In the Prior Action, the Town claimed that Cross Street had been duly laid out as a public way by the Town, and thus that the Town held a public way easement in Cross Street. Marty disputed that Cross Street was a public way, arguing that she owned the title to Cross Street free of any claims by the Town. As noted above, the court, in the Prior Action Decision and Judgment, found in favor of Marty, which finding was affirmed by the Appeals Court. In this case, the Town now acknowledges that Cross Street is a private way owned by Marty, but claims that the Town nonetheless has implied easement rights in Cross Street, and that Marty should be estopped from denying such rights because the Lewis Plan, which is referred to in the Town Deed, depicts Cross Street (which is not itself referred to in the Town Deed).
The Towns claim in the Prior Action (public use easement by laying out) and its claims in this case (implied easement and estoppel) are somewhat distinct (and conflicting) claims. However, in that case, as noted above, Marty had sought global declaratory relief with respect to the parties rights, specifically that she was the owner of Cross Street free and clear from any claim of right in the [Town] with an exclusive possessory right to Cross Street. Thus, what the Town now seeks to do -- assert a new legal theory to establish rights in Cross Street, having lost on its ownership claims -- amounts to exactly the kind of claim-splitting that the doctrine of res judicata was meant to discourage. See Bagley, 407 Mass. at 638.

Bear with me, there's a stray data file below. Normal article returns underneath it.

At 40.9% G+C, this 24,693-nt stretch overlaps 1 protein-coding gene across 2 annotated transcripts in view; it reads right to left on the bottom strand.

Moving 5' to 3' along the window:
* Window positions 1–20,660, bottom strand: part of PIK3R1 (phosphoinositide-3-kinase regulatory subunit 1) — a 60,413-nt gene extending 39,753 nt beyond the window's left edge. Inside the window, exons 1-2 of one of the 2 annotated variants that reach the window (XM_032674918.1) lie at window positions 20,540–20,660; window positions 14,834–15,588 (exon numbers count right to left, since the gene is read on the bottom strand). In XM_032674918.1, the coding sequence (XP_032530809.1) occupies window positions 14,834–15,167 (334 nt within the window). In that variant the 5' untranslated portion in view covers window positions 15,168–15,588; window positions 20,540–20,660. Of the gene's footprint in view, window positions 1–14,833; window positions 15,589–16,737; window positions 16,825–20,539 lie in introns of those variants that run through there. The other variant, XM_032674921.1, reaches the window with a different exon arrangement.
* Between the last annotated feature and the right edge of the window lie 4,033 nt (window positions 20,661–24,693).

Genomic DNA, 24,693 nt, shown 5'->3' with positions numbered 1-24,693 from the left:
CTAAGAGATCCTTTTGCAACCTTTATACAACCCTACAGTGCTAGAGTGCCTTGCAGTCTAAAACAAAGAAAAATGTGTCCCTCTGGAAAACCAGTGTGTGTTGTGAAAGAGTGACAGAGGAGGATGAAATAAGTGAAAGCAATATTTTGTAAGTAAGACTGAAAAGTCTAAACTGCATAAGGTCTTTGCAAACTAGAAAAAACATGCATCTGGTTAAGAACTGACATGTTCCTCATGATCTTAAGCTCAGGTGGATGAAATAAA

In Bagley, the plaintiffs, having lost on their fee title claims in a prior case, brought a second case, seeking a finding of title by adverse possession. There, as here, such a blatant attempt at claim splitting was not permitted. Rather, the court held: